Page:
When Mirror’s Edge was on the cusp of being released, it had a lot of hype around it. At the time, first person shooters felt like they were getting stale, but here was something special and new. Mirror’s Edge takes place in a city that is always being monitored. You play as Faith, a runner who specializes in transporting information between sources who do not wish to be monitored. Faith’s sister, a police officer, is framed for a murder she did not commit. It’s up to you to uncover the evidence behind the conspiracy while free running your way through the city. I’m really into dystopian literature and games, and the universe of Mirror’s Edge just seems like something that could be possible in the future, which makes it fascinating. The staleness of the environment, the constant spying, and the constant fear is all part of the experience. I only wish we really got to know what it was like to be a regular citizen in this universe.
One of the main complaints from critics was that you weren’t always free running and that some of the game took place in confined areas like sewers and office buildings. Honestly though, can you imagine if the entire game took place on roof tops? It would probably be god awful.
Mirror’s Edge is fondly admired on the internet by most of the people who played it because it was something unique. It isn’t a game where the prime objective is killing soldiers and progressing to point B, in fact there was an achievement for completing the game without firing a gun. The game was about traversing through the environment as quickly and creatively as possible.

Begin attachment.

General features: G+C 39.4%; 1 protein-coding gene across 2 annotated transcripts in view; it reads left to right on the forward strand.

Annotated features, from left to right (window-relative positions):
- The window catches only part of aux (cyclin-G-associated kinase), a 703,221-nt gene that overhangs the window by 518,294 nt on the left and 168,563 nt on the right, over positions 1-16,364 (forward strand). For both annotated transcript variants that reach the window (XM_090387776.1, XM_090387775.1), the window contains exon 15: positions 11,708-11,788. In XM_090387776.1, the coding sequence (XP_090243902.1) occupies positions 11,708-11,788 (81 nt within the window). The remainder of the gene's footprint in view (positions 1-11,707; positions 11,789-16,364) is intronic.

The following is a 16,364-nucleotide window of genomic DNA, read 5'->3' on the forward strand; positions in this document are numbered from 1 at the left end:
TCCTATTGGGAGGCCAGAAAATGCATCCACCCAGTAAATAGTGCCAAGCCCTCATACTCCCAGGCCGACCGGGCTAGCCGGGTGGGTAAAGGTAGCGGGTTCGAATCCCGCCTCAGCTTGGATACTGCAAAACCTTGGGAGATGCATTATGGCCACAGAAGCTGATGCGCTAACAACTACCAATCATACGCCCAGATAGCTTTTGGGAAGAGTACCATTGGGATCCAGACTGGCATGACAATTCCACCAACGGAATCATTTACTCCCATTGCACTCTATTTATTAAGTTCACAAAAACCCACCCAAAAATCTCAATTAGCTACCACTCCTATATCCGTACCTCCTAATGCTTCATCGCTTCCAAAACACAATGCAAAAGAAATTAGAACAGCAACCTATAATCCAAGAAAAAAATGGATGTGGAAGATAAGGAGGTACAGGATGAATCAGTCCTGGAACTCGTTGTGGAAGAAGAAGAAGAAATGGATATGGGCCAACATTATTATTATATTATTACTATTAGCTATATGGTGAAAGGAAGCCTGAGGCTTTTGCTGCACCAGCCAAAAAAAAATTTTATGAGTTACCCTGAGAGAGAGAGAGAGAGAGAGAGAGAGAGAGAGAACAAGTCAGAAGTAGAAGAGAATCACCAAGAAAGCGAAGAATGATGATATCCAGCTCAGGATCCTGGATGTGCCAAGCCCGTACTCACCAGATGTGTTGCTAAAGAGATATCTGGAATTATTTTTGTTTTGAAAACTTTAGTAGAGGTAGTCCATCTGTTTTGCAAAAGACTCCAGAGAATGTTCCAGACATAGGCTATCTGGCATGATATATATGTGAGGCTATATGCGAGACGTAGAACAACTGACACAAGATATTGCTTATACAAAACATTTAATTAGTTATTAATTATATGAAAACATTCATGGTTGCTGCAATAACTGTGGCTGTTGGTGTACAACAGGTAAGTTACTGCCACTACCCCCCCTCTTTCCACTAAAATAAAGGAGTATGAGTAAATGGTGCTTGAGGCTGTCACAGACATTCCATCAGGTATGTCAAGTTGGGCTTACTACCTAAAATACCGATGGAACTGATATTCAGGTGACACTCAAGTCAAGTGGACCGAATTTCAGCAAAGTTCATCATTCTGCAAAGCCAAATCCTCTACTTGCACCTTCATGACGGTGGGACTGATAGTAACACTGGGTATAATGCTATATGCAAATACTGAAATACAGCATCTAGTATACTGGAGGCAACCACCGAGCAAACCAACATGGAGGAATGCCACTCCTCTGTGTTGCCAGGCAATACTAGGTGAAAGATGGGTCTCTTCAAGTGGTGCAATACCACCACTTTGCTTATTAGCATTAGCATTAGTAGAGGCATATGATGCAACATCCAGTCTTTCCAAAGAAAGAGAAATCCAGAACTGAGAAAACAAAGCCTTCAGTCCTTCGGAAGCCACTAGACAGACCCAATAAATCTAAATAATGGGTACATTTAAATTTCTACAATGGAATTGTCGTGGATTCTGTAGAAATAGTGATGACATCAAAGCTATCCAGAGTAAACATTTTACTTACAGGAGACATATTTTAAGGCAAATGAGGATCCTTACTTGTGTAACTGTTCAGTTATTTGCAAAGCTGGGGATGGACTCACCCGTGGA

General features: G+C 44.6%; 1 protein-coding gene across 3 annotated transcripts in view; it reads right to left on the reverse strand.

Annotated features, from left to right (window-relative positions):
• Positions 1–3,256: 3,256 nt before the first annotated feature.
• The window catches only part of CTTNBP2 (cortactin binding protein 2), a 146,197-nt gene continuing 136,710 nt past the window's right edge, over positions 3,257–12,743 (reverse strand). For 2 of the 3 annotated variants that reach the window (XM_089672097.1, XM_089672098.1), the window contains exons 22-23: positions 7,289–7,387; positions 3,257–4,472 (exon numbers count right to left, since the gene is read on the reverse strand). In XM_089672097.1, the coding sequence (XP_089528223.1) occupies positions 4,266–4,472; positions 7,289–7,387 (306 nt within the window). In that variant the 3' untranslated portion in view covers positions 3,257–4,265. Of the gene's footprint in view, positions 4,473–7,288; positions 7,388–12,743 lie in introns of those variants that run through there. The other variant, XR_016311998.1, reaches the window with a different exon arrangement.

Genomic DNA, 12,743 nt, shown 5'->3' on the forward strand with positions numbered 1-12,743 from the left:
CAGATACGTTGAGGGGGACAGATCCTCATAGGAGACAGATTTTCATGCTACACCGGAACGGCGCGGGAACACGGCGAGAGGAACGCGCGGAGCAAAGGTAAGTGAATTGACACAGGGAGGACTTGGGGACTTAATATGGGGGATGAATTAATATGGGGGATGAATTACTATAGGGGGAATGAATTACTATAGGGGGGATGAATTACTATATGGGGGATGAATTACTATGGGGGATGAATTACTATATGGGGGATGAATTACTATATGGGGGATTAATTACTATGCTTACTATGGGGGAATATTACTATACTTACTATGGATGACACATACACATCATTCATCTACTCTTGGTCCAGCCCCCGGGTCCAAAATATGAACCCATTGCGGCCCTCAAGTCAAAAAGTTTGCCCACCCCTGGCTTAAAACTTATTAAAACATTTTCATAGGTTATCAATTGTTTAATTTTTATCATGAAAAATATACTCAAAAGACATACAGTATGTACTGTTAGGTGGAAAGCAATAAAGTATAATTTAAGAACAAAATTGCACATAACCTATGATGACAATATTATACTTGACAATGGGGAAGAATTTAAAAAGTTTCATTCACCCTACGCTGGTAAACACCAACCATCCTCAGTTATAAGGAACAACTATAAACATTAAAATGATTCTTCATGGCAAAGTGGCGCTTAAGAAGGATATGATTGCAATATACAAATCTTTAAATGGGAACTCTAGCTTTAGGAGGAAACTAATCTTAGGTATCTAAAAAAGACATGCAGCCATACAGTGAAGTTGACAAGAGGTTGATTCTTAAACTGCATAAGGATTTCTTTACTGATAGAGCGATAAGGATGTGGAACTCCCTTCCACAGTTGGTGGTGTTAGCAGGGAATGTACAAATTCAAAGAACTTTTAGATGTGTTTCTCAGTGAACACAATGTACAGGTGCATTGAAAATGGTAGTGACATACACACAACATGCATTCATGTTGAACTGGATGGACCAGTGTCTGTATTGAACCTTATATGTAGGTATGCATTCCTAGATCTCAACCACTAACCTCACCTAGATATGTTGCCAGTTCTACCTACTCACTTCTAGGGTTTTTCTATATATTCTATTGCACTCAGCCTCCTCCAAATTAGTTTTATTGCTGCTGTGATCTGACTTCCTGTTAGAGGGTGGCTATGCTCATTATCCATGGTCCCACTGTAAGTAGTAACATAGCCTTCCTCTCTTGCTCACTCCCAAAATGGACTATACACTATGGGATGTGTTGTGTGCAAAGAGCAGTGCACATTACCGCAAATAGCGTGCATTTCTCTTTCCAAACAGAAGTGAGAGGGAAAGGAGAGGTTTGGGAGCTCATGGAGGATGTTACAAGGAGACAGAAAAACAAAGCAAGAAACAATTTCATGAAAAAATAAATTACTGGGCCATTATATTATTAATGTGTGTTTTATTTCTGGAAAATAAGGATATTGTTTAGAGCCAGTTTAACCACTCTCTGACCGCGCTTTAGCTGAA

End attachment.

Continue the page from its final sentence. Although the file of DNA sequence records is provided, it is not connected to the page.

The game was best played on a PlayStation 3 because of the six axis support, Mirror’s Edge is one of the few games on the PS3 where six axis is actually a cool feature to have. Six axis also made the game a bit more challenging because you were forced to use specific gestures in order to roll and counter attack. Of course if you absolutely hate six axis, you can turn it off within the main menu. Another big draw to Mirror’s Edge is the time trail mode, in which you race the clock to get the best score possible. Your score was tallied up and saved on the leader boards, you could even race your friends’ ghosts giving it that extra drive to compete with your friends.
Everything from the pop song during the credits, to the iconic piano melody, and the style of the architecture reminds you that this is something special. If you’ve never played Mirror’s Edge before you should really give it a go, it’s a unique experience that has never been duplicated or imitated since its release and it’s a game you’ll never forget.